With the Indian government planning to organised an increasing number of reverse auctions for wind energy projects, several states are rethinking whether to continue with the feed-in tariffs at all.
Karnataka has become the latest state to ask its power utilities not to sign any new power purchase agreements with wind energy developers at feed-in tariffs. Regulatory bodies in Indian state have asked power utilities to procure wind energy only up to the renewable purchase obligation targets and no more.
The Karnataka Electricity Regulatory Commission had set the feed-in tariff for wind energy projects as Rs 4.50/kWh (7.0¢/kWh) till October 2018. However, the recent auction conducted by the central government saw developers willing to pay as low as Rs 3.46/kWh (5.4¢/kWh). According to media reports, the commission believes a tariff of Rs 3.61/kWh (5.6¢/kWh) is more acceptable.
States of Gujarat and Andhra Pradesh have declined to sign any fresh power purchase agreements with wind energy project developers. The power distribution companies in these states have expressed reluctance to the respective regulatory bodies in signing PPAs at feed-in tariffs higher than the recently discovered tariffs.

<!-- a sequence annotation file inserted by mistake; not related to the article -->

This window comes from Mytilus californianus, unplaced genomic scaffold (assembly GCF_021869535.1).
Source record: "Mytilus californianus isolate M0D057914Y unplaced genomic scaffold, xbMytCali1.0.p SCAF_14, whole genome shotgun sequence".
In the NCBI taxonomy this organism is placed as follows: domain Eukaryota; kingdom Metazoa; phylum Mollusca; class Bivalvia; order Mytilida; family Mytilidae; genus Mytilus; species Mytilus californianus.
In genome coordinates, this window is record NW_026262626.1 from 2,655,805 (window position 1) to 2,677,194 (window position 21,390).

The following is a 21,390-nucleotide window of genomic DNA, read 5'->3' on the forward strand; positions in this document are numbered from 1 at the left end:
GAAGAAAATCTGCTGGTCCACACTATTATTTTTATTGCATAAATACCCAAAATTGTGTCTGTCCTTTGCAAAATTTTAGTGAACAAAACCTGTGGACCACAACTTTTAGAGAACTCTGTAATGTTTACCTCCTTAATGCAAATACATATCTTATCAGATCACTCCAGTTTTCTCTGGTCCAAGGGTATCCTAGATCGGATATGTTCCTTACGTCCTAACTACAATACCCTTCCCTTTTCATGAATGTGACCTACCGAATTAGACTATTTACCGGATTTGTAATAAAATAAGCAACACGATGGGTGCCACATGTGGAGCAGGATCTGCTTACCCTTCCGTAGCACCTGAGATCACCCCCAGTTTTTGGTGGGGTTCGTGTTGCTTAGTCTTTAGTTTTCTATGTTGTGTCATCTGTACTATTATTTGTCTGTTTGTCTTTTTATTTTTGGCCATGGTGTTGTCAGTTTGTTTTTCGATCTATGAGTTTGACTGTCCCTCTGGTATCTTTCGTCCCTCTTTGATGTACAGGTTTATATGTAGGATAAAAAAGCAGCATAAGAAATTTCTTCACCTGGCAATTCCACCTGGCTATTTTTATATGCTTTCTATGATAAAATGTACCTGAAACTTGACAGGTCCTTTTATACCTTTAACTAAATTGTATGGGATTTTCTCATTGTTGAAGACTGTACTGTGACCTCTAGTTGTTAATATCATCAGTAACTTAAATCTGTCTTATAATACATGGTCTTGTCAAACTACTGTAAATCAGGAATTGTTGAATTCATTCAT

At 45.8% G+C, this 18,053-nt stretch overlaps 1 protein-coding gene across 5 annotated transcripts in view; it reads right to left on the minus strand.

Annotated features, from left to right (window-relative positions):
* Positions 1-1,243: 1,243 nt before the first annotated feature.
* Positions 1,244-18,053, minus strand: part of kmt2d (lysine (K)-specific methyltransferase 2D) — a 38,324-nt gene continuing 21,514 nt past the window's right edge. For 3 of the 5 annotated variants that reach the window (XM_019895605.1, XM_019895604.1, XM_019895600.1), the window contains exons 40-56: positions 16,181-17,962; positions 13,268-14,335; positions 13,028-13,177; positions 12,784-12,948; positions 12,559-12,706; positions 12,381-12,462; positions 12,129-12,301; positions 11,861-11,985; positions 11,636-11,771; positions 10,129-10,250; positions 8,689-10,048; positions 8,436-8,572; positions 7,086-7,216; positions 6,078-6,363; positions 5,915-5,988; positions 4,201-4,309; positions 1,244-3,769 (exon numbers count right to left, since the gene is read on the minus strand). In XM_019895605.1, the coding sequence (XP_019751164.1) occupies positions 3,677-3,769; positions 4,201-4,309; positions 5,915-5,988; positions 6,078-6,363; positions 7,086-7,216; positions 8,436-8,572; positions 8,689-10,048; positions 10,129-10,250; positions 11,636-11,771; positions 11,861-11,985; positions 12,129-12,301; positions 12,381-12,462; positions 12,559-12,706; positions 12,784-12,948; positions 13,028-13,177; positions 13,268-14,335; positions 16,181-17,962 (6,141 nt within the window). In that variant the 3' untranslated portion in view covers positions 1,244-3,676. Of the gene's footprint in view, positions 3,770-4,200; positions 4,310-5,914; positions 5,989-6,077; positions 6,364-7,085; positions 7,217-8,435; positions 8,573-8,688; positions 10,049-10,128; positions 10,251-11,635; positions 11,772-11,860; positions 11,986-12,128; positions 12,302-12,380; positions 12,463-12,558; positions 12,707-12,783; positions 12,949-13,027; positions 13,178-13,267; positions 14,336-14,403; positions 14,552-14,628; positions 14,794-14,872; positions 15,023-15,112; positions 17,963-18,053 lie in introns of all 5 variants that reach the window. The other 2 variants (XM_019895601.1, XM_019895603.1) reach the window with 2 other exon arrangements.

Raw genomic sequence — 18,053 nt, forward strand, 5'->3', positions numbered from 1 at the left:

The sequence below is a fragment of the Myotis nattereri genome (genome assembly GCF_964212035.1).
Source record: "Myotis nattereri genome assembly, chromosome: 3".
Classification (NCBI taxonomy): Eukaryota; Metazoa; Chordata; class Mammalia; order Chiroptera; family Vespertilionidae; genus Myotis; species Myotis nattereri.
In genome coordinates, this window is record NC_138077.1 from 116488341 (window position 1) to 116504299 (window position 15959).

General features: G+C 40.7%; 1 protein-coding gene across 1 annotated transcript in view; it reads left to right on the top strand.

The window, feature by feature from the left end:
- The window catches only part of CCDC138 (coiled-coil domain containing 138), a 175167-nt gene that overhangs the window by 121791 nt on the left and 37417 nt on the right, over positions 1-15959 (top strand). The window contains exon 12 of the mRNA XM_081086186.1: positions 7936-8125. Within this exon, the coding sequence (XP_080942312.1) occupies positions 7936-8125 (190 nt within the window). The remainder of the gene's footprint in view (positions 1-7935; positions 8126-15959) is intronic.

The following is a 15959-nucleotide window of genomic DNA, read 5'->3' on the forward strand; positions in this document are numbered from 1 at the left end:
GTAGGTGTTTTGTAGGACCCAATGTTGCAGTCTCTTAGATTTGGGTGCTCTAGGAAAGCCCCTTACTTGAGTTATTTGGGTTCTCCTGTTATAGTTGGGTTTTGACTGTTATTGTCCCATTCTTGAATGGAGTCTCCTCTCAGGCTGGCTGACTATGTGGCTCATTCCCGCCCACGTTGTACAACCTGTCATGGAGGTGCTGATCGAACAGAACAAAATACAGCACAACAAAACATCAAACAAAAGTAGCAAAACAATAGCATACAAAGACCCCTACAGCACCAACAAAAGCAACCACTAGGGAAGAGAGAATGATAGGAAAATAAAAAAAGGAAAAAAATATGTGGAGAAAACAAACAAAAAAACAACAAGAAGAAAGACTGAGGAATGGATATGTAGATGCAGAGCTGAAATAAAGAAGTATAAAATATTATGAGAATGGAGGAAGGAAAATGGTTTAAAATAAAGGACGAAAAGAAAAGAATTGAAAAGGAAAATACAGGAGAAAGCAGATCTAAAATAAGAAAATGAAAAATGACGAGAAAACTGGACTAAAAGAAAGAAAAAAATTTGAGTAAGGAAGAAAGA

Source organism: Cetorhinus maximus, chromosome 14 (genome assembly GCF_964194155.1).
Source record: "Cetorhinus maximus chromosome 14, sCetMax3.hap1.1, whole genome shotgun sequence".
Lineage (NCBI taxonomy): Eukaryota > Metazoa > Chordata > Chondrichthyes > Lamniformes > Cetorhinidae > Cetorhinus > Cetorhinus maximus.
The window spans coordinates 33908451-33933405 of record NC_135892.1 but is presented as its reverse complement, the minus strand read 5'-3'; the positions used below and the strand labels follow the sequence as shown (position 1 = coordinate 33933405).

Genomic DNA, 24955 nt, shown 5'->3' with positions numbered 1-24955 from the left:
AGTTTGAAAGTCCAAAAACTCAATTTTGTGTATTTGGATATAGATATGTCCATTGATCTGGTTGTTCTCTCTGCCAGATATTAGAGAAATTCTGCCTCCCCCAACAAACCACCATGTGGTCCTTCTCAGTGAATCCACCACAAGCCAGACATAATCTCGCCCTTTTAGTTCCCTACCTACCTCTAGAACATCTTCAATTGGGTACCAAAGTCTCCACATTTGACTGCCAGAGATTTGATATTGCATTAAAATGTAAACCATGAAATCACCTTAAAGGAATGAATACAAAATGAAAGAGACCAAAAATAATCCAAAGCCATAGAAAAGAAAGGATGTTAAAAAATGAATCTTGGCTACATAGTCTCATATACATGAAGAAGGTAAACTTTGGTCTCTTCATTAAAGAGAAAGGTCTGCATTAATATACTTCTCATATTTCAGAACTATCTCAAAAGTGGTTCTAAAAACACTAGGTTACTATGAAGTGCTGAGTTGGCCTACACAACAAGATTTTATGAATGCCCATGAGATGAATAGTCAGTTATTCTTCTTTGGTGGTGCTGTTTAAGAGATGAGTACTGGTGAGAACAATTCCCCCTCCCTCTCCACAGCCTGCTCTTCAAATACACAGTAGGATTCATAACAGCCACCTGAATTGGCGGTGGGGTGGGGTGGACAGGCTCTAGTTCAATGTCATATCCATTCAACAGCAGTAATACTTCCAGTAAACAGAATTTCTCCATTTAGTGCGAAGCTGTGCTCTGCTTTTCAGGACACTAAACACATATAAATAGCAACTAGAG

Four companies – Mytrah Energy, Green Infra (owned by Sembcorp), Inox Wind and Ostro Energy were awarded 250 megawatts capacity each while Adani Green Energy secured rights to develop 50 megawatts capacity.
India plans to have an installed wind energy capacity of 60 gigawatts by March 2022 while the current installed capacity is just over 32 gigawatts. To achieve that target, the Ministry of New & Renewable Energy shall auction five to six gigawatts capacity every year. One gigawatt capacity has already been auctioned while the Ministry is expected to put on the block an additional four gigawatts capacity by March 2018.